The Autopsy Of Jane Doe film review: getting under your skin

Brian Cox and Emile Hirsch are in for a hell of a night in The Autopsy Of Jane Doe

The Autopsy Of Jane Doe sounds like a fairly grisly prospect. The bulk of the film is the investigation of a woman’s naked corpse, after all, but a nifty script by Ian B Goldberg and Richard Naing, expert direction from André Øvredal and a pair of strong performances makes this a surprisingly effective and genuinely surprising chiller.

Father and son coroners Tommy and Austin Tilden (Brian Cox and Emile Hirsch) are just finishing up for the day when the Sheriff (Michael McElhatton) arrives with a rush job. An unidentified woman has been found buried and a cause of death must be established as soon as possible.

The Tildens get to work but this corpse isn’t like anything they’ve ever seen. Despite seeming absolutely pristine on the outside, her insides show signs of incredible violence. The deeper Austin and Tommy go, the stranger their discoveries become, and as a storm picks up outside, they realise that they’re in serious trouble.

Øvredal’s long-awaited follow-up to Trollhunter is a very different proposition to his found-footage horror comedy. It’s a finely-crafted slow-burner, with the filmmaker ratcheting up the tension as potential explanations for Jane Doe’s unique condition come and go. Together with cinematographer Roman Osin, he makes the most of his atmospheric, claustrophobic basement mortuary location, which goes from being eccentric and oddly homey to increasingly treacherous as the film goes on.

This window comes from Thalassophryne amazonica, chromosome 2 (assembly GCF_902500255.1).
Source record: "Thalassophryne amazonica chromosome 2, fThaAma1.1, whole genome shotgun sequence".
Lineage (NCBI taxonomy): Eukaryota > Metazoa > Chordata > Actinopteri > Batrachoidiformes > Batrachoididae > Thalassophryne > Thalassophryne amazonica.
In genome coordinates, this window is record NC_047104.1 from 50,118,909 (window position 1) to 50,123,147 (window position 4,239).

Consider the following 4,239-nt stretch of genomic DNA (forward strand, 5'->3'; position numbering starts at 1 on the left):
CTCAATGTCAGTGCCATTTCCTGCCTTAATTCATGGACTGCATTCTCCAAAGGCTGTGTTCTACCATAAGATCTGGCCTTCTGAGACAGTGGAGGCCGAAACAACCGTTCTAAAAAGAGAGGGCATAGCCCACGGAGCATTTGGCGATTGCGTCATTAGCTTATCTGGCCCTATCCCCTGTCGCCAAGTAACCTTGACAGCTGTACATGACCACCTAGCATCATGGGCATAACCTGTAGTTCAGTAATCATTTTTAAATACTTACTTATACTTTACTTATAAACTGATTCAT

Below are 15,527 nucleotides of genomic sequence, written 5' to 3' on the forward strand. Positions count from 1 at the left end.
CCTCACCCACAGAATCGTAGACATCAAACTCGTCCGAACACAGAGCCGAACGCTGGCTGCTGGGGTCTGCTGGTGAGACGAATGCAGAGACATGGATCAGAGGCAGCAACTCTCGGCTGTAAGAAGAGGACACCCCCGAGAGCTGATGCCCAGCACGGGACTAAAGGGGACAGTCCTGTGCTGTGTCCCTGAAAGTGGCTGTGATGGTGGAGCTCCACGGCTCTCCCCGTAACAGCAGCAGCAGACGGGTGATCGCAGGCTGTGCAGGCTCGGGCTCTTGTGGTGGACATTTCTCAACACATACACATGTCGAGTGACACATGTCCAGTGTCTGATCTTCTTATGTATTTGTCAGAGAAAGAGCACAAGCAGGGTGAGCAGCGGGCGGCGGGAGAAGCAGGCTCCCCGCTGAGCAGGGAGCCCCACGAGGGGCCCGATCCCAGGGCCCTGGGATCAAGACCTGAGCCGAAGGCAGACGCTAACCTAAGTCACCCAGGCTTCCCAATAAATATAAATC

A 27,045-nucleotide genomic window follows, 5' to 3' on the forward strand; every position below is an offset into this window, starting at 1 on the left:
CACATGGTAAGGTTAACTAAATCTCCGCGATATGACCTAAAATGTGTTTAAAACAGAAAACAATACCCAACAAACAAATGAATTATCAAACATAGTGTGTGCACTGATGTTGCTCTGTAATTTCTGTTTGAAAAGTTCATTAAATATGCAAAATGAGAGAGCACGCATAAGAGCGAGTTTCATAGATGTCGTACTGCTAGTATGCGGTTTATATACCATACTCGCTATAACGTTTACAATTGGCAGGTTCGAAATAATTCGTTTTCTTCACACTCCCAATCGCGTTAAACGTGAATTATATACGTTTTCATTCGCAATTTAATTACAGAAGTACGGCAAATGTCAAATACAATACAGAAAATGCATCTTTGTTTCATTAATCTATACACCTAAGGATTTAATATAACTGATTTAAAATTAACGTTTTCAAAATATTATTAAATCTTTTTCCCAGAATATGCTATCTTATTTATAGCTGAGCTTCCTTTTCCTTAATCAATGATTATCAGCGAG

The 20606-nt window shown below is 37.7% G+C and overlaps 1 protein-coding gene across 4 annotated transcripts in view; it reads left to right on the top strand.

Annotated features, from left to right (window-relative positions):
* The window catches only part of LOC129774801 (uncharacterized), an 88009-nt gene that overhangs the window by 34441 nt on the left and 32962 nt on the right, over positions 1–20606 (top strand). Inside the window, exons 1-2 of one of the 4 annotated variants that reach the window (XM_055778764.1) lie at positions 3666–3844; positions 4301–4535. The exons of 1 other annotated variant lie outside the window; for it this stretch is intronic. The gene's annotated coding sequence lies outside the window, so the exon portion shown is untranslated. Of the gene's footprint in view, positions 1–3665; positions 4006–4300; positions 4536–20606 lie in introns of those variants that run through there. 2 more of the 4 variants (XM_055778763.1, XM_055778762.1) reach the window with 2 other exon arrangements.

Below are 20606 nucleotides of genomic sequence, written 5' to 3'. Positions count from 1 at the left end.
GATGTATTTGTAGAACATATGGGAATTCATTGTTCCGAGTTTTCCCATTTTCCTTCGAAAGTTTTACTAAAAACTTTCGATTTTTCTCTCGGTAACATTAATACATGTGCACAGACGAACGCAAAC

The filmmaker also takes great pleasure in jolting his two heroes out of their casual working routine of slicing and dicing, and with each successive cut and revelation Jane (played by Olwyn Kelly) takes on new dimensions, becoming a powerful third character in the story even as she lies there perfectly still and lifeless and forcing Tommy and Austin to really look at and engage with her.

Cox and Hirsch are on fine form too, with the veteran actor particularly good as the paterfamilias still grieving for his wife but refusing to talk about it. Hirsch does fine work as he tries to support his old man while trying to get him to open up, and their relationship gives the film an added emotional heft.

It’s so carefully constructed that it’s a shame when some disappointingly generic problems rear up in the second half. One big shock is signposted so clearly early on that the biggest surprise is that the filmmakers don’t subvert it, and the big reveals of the climax aren’t treated with the same care as the first stages of the unwrapping. That being said, we’re pretty confident that you won’t see the twist coming.

There are some problems, but this is an intelligent, unpredictable and very well-made horror mystery that subverts the expected genre clichés and really does get under your skin.